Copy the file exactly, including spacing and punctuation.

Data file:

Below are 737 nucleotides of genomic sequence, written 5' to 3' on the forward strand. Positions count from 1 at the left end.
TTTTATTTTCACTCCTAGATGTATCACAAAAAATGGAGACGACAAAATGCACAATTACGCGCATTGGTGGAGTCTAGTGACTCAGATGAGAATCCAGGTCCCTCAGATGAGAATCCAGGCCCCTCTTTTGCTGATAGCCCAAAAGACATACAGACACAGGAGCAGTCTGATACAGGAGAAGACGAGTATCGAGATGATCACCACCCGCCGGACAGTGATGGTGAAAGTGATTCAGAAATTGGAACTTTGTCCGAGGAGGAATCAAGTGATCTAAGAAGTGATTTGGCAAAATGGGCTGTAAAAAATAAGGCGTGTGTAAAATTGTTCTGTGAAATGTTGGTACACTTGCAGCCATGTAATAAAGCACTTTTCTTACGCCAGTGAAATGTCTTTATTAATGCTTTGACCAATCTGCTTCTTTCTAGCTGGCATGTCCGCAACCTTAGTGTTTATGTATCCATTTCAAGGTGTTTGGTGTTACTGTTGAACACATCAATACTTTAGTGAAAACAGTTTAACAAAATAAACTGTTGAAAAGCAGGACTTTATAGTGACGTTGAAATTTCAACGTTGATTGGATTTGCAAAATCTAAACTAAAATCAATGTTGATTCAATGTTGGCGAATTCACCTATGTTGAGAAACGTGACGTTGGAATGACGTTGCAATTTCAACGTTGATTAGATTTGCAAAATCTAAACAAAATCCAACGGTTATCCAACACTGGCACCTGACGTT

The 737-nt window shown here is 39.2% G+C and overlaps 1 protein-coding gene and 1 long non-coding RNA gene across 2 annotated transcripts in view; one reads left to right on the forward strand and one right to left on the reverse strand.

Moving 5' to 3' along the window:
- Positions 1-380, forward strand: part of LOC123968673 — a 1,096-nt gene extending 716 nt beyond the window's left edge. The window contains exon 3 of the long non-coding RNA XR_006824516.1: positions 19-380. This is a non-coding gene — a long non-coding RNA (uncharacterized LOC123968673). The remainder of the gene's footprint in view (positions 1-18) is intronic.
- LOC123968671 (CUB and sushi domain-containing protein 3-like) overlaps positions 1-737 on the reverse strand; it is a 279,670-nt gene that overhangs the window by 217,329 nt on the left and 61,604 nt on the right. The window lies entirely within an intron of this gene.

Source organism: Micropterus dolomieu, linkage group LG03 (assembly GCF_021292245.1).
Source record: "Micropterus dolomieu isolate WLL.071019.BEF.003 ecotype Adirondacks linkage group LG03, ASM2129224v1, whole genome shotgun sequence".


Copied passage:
Below are 737 nucleotides of genomic sequence, written 5' to 3' on the forward strand. Positions count from 1 at the left end.
TTTTATTTTCACTCCTAGATGTATCACAAAAAATGGAGACGACAAAATGCACAATTACGCGCATTGGTGGAGTCTAGTGACTCAGATGAGAATCCAGGTCCCTCAGATGAGAATCCAGGCCCCTCTTTTGCTGATAGCCCAAAAGACATACAGACACAGGAGCAGTCTGATACAGGAGAAGACGAGTATCGAGATGATCACCACCCGCCGGACAGTGATGGTGAAAGTGATTCAGAAATTGGAACTTTGTCCGAGGAGGAATCAAGTGATCTAAGAAGTGATTTGGCAAAATGGGCTGTAAAAAATAAGGCGTGTGTAAAATTGTTCTGTGAAATGTTGGTACACTTGCAGCCATGTAATAAAGCACTTTTCTTACGCCAGTGAAATGTCTTTATTAATGCTTTGACCAATCTGCTTCTTTCTAGCTGGCATGTCCGCAACCTTAGTGTTTATGTATCCATTTCAAGGTGTTTGGTGTTACTGTTGAACACATCAATACTTTAGTGAAAACAGTTTAACAAAATAAACTGTTGAAAAGCAGGACTTTATAGTGACGTTGAAATTTCAACGTTGATTGGATTTGCAAAATCTAAACTAAAATCAATGTTGATTCAATGTTGGCGAATTCACCTATGTTGAGAAACGTGACGTTGGAATGACGTTGCAATTTCAACGTTGATTAGATTTGCAAAATCTAAACAAAATCCAACGGTTATCCAACACTGGCACCTGACGTT

The 737-nt window shown here is 39.2% G+C and overlaps 1 protein-coding gene and 1 long non-coding RNA gene across 2 annotated transcripts in view; one reads left to right on the forward strand and one right to left on the reverse strand.

Moving 5' to 3' along the window:
- Positions 1-380, forward strand: part of LOC123968673 — a 1,096-nt gene extending 716 nt beyond the window's left edge. The window contains exon 3 of the long non-coding RNA XR_006824516.1: positions 19-380. This is a non-coding gene — a long non-coding RNA (uncharacterized LOC123968673). The remainder of the gene's footprint in view (positions 1-18) is intronic.
- LOC123968671 (CUB and sushi domain-containing protein 3-like) overlaps positions 1-737 on the reverse strand; it is a 279,670-nt gene that overhangs the window by 217,329 nt on the left and 61,604 nt on the right. The window lies entirely within an intron of this gene.

Source organism: Micropterus dolomieu, linkage group LG03 (assembly GCF_021292245.1).
Source record: "Micropterus dolomieu isolate WLL.071019.BEF.003 ecotype Adirondacks linkage group LG03, ASM2129224v1, whole genome shotgun sequence".